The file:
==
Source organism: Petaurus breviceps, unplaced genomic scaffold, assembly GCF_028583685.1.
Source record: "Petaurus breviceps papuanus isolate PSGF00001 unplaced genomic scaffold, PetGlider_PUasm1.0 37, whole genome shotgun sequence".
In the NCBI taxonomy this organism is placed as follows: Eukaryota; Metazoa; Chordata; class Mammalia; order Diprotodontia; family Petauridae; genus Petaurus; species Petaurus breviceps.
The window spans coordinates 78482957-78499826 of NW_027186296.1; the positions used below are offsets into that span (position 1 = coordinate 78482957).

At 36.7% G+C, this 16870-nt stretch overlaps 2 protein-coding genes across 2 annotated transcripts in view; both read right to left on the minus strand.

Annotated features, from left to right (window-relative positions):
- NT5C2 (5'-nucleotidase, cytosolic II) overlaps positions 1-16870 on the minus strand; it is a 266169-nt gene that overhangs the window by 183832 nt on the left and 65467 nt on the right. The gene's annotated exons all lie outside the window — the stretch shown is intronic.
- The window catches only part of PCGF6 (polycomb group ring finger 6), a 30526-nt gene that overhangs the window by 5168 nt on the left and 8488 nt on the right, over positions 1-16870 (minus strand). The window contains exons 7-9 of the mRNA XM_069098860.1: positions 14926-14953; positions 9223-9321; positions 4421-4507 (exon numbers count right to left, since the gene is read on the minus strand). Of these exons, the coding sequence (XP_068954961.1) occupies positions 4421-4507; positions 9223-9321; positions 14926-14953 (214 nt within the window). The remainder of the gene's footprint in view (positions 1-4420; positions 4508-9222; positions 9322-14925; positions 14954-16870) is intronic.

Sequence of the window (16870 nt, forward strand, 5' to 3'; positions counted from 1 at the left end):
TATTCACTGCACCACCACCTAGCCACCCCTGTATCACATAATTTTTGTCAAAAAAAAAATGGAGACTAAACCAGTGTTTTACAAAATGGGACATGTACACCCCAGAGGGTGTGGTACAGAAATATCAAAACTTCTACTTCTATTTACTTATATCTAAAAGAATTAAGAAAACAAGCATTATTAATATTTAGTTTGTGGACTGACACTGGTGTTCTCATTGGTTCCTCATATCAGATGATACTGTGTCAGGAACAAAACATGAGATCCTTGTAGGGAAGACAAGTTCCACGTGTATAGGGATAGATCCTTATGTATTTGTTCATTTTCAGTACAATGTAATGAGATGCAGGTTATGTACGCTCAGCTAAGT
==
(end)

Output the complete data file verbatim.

Source organism: Petaurus breviceps, unplaced genomic scaffold, assembly GCF_028583685.1.
Source record: "Petaurus breviceps papuanus isolate PSGF00001 unplaced genomic scaffold, PetGlider_PUasm1.0 37, whole genome shotgun sequence".
In the NCBI taxonomy this organism is placed as follows: Eukaryota; Metazoa; Chordata; class Mammalia; order Diprotodontia; family Petauridae; genus Petaurus; species Petaurus breviceps.
The window spans coordinates 78482957-78499826 of NW_027186296.1; the positions used below are offsets into that span (position 1 = coordinate 78482957).

At 36.7% G+C, this 16870-nt stretch overlaps 2 protein-coding genes across 2 annotated transcripts in view; both read right to left on the minus strand.

Annotated features, from left to right (window-relative positions):
- NT5C2 (5'-nucleotidase, cytosolic II) overlaps positions 1-16870 on the minus strand; it is a 266169-nt gene that overhangs the window by 183832 nt on the left and 65467 nt on the right. The gene's annotated exons all lie outside the window — the stretch shown is intronic.
- The window catches only part of PCGF6 (polycomb group ring finger 6), a 30526-nt gene that overhangs the window by 5168 nt on the left and 8488 nt on the right, over positions 1-16870 (minus strand). The window contains exons 7-9 of the mRNA XM_069098860.1: positions 14926-14953; positions 9223-9321; positions 4421-4507 (exon numbers count right to left, since the gene is read on the minus strand). Of these exons, the coding sequence (XP_068954961.1) occupies positions 4421-4507; positions 9223-9321; positions 14926-14953 (214 nt within the window). The remainder of the gene's footprint in view (positions 1-4420; positions 4508-9222; positions 9322-14925; positions 14954-16870) is intronic.

Sequence of the window (16870 nt, forward strand, 5' to 3'; positions counted from 1 at the left end):
TATTCACTGCACCACCACCTAGCCACCCCTGTATCACATAATTTTTGTCAAAAAAAAAATGGAGACTAAACCAGTGTTTTACAAAATGGGACATGTACACCCCAGAGGGTGTGGTACAGAAATATCAAAACTTCTACTTCTATTTACTTATATCTAAAAGAATTAAGAAAACAAGCATTATTAATATTTAGTTTGTGGACTGACACTGGTGTTCTCATTGGTTCCTCATATCAGATGATACTGTGTCAGGAACAAAACATGAGATCCTTGTAGGGAAGACAAGTTCCACGTGTATAGGGATAGATCCTTATGTATTTGTTCATTTTCAGTACAATGTAATGAGATGCAGGTTATGTACGCTCAGCTAAGT